A key part of the rationale for sports moving D2C is the level of insight a platform owner should get into its user base - not just signup details but detailed insights into individual’s user behaviour - preferred content, preferred athletes, preferred viewing times and devices.
"It shouldn't be underestimated the depth and detail of viewer data that can be generated from viewership of MLS matches flowing through AppleTV” says Tom Tercek, Chief Strategy Officer of Pumpjack Dataworks. “With sophisticated fan data technology, there is a massive opportunity for the MLS to better understand their fanbase, engage them more effectively, and leverage that knowledge to grow sponsorship revenue”.
If the MLS is seen to use the data that they will gather through this partnership to really grow the sport, its fanbase and the league’s revenues, this has the potential to set a precedent for other sports leagues.
The Fan Experience
Apple has changed the customer experience before in areas such as music, mobile phones, personal computing and developing the whole notion of app economy so can it do it again in sports content? And can a tech platform change the experience in ways that content companies could not?
“The further leagues expand their audiences through digital channels, the more on-demand services will be required at all hours of the day and night” says Satsifi Labs CEO, Donny White. “Consolidating to a platform like Apple means that fans will have a standard method to access digital content, live events, ticketing & merchandise, and teams need to be ready for that”.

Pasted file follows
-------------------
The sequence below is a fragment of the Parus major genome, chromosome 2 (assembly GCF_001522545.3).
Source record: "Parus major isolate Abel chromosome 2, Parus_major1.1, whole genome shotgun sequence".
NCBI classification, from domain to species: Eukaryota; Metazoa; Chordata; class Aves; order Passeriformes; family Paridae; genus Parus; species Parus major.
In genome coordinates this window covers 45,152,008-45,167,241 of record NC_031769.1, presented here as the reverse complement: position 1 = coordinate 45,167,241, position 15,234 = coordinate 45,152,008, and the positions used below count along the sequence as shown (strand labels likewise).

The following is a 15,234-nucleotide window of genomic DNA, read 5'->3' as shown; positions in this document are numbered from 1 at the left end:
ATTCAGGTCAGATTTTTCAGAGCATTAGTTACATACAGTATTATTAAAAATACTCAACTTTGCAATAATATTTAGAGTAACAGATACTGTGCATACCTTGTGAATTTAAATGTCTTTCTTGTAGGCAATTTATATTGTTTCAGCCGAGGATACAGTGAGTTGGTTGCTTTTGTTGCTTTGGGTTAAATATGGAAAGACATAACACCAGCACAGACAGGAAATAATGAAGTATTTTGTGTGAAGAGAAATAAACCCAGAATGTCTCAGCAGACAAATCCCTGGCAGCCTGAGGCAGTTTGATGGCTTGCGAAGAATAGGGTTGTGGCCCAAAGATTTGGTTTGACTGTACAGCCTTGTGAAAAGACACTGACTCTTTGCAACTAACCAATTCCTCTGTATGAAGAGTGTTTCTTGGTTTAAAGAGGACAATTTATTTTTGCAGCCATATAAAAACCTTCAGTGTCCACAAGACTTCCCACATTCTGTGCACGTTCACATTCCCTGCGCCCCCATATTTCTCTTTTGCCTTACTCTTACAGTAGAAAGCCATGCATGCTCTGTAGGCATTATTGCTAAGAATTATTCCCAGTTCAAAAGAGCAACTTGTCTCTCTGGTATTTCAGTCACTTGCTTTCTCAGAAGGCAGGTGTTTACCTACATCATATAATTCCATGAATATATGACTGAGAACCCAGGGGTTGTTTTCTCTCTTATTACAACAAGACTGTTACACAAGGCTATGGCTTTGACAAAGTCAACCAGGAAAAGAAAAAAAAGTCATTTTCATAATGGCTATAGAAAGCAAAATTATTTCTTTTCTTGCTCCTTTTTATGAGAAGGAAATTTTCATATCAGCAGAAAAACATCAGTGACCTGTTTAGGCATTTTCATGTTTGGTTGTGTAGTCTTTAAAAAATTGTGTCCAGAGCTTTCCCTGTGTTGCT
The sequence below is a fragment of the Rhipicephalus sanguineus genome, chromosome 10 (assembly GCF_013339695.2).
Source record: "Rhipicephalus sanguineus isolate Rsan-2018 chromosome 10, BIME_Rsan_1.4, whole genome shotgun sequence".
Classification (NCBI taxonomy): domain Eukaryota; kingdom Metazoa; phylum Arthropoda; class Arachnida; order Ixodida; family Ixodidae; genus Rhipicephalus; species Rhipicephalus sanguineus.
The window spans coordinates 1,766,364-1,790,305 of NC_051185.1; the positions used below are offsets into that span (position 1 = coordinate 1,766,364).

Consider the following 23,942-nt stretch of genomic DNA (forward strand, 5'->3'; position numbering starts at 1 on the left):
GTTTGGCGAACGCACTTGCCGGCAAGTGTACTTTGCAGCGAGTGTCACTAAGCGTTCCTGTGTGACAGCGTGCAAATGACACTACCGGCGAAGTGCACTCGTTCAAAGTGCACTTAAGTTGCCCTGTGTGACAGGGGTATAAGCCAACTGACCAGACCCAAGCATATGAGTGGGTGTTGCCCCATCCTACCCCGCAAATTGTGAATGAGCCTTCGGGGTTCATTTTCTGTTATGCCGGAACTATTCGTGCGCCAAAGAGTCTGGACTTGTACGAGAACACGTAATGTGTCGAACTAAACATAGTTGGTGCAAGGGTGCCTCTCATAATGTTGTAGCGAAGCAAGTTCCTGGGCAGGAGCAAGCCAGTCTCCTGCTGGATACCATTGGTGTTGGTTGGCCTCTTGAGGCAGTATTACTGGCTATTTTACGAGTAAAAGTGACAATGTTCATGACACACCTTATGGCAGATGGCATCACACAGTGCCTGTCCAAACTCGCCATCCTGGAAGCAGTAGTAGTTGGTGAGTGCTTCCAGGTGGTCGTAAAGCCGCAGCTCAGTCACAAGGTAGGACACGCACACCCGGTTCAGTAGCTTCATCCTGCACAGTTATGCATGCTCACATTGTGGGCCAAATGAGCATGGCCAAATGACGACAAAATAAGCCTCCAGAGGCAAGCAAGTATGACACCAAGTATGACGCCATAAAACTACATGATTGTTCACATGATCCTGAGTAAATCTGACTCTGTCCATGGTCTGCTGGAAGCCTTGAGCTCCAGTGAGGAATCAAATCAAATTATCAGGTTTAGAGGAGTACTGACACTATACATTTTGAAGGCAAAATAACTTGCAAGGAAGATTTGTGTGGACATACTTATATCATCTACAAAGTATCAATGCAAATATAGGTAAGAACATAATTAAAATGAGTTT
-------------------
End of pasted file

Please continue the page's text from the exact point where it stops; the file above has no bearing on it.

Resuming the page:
Given that the entire Apple ecosystem has the methods to interact (phone, Siri, Apple TV), the means of payment (Apple Pay) and the means of identification / personalisation (Apple ID) it will be interesting to see whether Apple and the MLS try to deliver a consumer experience that enables content viewers to seamlessly transact with the teams, sponsor brands and the league.
To learn more about how the Sports Loft companies are working with leading rightsholders and content owners as the broadcast landscape changes quickly, get in touch with us at email@example.com or firstname.lastname@example.org
"It shouldn't be underestimated the depth and detail of viewer data that can be generated from viewership of MLS matches flowing through AppleTV”